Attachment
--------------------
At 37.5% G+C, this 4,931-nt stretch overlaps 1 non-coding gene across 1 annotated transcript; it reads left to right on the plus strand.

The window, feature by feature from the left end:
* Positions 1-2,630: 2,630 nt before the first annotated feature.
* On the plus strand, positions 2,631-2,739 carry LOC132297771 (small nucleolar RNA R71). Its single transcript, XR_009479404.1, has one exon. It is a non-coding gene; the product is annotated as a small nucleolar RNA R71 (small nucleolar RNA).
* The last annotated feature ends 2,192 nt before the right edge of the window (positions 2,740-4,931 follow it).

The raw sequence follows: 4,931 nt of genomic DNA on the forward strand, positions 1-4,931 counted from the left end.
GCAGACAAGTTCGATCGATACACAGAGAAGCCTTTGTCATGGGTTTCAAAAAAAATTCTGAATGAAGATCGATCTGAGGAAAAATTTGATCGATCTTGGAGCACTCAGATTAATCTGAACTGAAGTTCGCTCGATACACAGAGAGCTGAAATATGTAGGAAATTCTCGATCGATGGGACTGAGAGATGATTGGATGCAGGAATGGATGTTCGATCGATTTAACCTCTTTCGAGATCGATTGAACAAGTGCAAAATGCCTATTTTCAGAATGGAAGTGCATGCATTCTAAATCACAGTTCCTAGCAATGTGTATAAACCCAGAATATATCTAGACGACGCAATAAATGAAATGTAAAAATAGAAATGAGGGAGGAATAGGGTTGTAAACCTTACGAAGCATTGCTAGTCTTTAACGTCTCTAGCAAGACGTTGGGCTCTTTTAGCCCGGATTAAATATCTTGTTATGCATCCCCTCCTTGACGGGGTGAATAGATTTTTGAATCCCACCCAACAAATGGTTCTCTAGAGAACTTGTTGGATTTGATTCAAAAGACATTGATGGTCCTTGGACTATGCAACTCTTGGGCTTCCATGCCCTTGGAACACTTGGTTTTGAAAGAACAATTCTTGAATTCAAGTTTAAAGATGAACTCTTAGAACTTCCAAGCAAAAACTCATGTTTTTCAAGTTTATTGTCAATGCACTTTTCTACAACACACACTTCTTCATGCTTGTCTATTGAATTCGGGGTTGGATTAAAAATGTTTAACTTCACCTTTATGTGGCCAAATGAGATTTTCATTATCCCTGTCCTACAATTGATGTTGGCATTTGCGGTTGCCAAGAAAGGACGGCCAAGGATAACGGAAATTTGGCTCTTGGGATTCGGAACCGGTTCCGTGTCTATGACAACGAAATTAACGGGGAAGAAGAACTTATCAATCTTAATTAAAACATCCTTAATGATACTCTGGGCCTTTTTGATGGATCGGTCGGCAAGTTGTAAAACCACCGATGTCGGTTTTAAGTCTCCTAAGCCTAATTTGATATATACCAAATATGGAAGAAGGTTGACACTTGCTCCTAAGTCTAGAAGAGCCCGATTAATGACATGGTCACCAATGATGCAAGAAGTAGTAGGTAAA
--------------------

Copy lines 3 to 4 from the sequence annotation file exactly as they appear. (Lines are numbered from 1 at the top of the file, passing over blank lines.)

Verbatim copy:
* Positions 1-2,630: 2,630 nt before the first annotated feature.
* On the plus strand, positions 2,631-2,739 carry LOC132297771 (small nucleolar RNA R71). Its single transcript, XR_009479404.1, has one exon. It is a non-coding gene; the product is annotated as a small nucleolar RNA R71 (small nucleolar RNA).